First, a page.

It´s Nice That
Anton Renborg on mimicking daily life
in his latest shoot for Vogue Italia
There was no brief for Swedish photographer Anton Renborg’s latest shoot for Vogue Italia.
“Stylist Elin Bjursell — who I’ve worked with before — was watching the AW18 shows in Paris, and started sending me images over the phone from the catwalks, 90% of which were dressed in white,” Anton explains. “I instantly thought of Hamadi Kamara who originates from Mali. He’s a great guy that contacted me on Instagram about two years ago asking me if I would be interested shooting him one day. I brought him on a commercial shoot for Tid Watches and we’ve been friends since that day. Elin and I decided over the phone to put a mood-board together involving only people of African origin in white styling. We sent the mood the same night to Vogue Italia and we got their answer within 30 minutes: go!”
With Hamidi based in Le Mae Sur Seine, a suburb an hour’s train ride from Paris, Anton and Elin asked the model to send images of his friends. “They all had their personal persona and thing going, so we invited them all, who was available, to take part of the shoot,” Anton explains. “To bring some other energy and experience of performance into the group we called in ballet dancer Clevy Bamanissa and experienced model Emmanuelle Lacou. It turned out to be a great mix, everyone contributed from their own angle creating a great balance.”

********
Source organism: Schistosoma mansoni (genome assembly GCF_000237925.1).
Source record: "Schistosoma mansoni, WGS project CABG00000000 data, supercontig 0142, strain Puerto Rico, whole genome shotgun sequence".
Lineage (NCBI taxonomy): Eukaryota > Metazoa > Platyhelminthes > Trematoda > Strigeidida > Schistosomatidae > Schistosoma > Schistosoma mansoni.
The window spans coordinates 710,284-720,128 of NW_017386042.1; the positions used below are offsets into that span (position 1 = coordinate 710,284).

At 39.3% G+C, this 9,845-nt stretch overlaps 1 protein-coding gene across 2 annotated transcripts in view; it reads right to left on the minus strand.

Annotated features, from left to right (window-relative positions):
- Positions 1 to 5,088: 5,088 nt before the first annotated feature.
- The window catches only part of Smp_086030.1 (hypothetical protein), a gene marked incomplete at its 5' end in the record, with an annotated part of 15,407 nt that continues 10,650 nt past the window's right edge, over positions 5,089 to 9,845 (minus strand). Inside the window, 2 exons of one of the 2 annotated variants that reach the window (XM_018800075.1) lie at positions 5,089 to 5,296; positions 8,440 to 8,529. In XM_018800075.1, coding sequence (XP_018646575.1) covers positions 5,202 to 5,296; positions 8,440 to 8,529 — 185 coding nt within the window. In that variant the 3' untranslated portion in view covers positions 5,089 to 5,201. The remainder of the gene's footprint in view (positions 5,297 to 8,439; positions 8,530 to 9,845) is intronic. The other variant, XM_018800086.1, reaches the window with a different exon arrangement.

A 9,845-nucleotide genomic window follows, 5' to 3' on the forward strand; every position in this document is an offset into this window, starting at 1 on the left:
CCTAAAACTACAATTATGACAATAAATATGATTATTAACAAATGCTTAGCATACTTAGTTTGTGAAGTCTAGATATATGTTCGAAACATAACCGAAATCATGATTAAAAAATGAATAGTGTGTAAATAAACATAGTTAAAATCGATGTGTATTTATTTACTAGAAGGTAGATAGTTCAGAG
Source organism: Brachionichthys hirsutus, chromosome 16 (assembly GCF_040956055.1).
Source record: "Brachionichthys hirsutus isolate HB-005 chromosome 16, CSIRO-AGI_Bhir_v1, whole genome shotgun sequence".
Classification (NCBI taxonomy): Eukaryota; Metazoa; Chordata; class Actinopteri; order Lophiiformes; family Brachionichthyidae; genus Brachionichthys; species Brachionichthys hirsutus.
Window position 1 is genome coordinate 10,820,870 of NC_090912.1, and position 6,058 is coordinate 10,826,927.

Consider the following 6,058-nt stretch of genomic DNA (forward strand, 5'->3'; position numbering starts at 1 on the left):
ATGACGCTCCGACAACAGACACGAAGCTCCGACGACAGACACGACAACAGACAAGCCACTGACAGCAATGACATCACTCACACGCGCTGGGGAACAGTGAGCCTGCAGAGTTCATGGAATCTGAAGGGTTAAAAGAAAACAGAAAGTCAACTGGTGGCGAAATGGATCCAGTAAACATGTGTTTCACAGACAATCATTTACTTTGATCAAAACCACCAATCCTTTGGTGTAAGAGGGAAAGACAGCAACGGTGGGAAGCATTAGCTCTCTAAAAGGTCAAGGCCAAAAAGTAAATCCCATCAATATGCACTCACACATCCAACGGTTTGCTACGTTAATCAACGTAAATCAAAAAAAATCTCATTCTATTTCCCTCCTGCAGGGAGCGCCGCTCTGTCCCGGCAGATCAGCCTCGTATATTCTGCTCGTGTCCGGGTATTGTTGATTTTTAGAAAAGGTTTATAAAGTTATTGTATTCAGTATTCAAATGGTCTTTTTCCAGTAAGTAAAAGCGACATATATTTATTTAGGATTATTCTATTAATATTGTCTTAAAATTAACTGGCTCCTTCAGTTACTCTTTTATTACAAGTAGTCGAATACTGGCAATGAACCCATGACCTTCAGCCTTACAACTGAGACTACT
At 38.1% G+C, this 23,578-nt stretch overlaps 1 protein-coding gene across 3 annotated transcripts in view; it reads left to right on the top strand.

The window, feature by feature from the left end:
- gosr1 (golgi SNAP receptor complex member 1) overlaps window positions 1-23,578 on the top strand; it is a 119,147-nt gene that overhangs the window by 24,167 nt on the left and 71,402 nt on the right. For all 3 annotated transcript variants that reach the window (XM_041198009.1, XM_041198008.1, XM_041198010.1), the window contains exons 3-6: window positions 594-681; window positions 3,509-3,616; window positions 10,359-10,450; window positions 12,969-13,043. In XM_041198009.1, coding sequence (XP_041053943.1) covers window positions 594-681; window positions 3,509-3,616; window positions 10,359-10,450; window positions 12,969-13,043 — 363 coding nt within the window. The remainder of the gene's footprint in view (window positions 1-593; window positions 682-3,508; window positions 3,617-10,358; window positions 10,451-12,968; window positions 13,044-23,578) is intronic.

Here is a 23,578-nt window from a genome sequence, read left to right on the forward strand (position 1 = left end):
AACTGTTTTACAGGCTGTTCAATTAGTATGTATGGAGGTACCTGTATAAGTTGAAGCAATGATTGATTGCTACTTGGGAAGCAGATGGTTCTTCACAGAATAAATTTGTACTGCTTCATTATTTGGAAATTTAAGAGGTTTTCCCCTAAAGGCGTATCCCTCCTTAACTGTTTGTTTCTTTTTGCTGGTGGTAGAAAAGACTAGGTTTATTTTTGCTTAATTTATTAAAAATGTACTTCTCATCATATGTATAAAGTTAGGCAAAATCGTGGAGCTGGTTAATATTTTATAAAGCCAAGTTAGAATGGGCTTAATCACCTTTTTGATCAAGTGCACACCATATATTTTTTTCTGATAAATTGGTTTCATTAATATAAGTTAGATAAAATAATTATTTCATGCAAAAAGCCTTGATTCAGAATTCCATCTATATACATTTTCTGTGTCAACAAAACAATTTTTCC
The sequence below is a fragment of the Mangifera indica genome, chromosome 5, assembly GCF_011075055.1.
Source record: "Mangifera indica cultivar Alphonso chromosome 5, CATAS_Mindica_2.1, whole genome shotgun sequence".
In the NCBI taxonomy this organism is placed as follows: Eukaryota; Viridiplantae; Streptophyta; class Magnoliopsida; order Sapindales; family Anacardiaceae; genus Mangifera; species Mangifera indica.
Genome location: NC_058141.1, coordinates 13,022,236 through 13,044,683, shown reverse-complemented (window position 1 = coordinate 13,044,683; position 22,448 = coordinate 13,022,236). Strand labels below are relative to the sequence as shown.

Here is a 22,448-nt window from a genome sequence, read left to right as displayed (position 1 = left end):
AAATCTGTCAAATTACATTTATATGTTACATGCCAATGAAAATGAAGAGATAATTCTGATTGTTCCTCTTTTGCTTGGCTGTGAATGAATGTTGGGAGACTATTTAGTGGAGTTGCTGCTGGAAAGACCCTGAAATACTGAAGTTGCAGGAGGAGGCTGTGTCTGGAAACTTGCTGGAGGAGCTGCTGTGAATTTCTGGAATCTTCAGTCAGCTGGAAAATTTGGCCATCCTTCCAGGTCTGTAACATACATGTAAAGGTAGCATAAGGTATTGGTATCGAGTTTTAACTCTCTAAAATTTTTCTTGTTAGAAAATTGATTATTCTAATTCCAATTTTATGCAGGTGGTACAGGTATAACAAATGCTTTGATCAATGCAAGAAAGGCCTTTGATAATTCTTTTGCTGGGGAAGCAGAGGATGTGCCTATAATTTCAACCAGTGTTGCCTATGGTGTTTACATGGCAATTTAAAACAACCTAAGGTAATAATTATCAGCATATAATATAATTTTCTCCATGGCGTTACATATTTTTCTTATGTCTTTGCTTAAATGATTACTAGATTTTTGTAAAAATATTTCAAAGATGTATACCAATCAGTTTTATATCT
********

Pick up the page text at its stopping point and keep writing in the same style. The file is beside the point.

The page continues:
The shoot took place at Paris’ 18th arrondissement around Rue Pajol up to Port de la Chapelle: “one of a few neighbourhoods actually inside Paris that still today has that original vibe and cultural mix”.
“On shooting day I brought people inside the frame from left and right, building image by image very much from what was actually happening on street at the moment,” Anton says. “The whole idea was to mix design, new talents, with everyday outfits and locals in an environment far from haute couture and fancy fashion shows.”
In a bid for authenticity, Anton mixed passersby in with his motley crew of models and friends. “When you invite the people from the area to take part, you kind of integrate,” he explains. “The trick is to not getting everyone too exited, dragging too much attention, bringing even more people on the set then necessary, it could easily happen.
I wanted that everyday life and ‘true’ situations around our ‘models’ as much as possible. Keeping even passersby, that might pop up inside the frame, still being in their own world, not paying too much attention to what we were doing.”